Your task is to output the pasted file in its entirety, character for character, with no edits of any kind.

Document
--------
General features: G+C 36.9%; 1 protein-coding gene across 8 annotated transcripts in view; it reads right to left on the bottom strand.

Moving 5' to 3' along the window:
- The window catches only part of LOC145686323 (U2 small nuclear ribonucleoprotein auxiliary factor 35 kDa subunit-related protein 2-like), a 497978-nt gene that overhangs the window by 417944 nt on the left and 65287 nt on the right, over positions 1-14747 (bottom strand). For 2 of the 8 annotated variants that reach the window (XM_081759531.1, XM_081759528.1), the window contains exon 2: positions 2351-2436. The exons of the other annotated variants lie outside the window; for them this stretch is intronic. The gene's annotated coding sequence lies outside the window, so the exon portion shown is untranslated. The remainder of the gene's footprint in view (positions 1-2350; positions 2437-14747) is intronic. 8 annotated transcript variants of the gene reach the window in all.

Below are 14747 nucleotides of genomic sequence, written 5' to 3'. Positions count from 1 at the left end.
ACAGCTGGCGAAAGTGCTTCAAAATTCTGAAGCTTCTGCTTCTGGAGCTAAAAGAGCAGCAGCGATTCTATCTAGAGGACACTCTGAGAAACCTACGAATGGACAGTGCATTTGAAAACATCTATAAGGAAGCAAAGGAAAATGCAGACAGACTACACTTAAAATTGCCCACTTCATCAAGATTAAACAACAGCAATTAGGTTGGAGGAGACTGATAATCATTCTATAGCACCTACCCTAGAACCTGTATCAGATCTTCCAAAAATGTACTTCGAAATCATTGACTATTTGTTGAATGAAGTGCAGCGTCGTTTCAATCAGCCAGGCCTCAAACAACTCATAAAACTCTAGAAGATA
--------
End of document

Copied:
General features: G+C 36.9%; 1 protein-coding gene across 8 annotated transcripts in view; it reads right to left on the bottom strand.

Moving 5' to 3' along the window:
- The window catches only part of LOC145686323 (U2 small nuclear ribonucleoprotein auxiliary factor 35 kDa subunit-related protein 2-like), a 497978-nt gene that overhangs the window by 417944 nt on the left and 65287 nt on the right, over positions 1-14747 (bottom strand). For 2 of the 8 annotated variants that reach the window (XM_081759531.1, XM_081759528.1), the window contains exon 2: positions 2351-2436. The exons of the other annotated variants lie outside the window; for them this stretch is intronic. The gene's annotated coding sequence lies outside the window, so the exon portion shown is untranslated. The remainder of the gene's footprint in view (positions 1-2350; positions 2437-14747) is intronic. 8 annotated transcript variants of the gene reach the window in all.

Below are 14747 nucleotides of genomic sequence, written 5' to 3'. Positions count from 1 at the left end.
ACAGCTGGCGAAAGTGCTTCAAAATTCTGAAGCTTCTGCTTCTGGAGCTAAAAGAGCAGCAGCGATTCTATCTAGAGGACACTCTGAGAAACCTACGAATGGACAGTGCATTTGAAAACATCTATAAGGAAGCAAAGGAAAATGCAGACAGACTACACTTAAAATTGCCCACTTCATCAAGATTAAACAACAGCAATTAGGTTGGAGGAGACTGATAATCATTCTATAGCACCTACCCTAGAACCTGTATCAGATCTTCCAAAAATGTACTTCGAAATCATTGACTATTTGTTGAATGAAGTGCAGCGTCGTTTCAATCAGCCAGGCCTCAAACAACTCATAAAACTCTAGAAGATA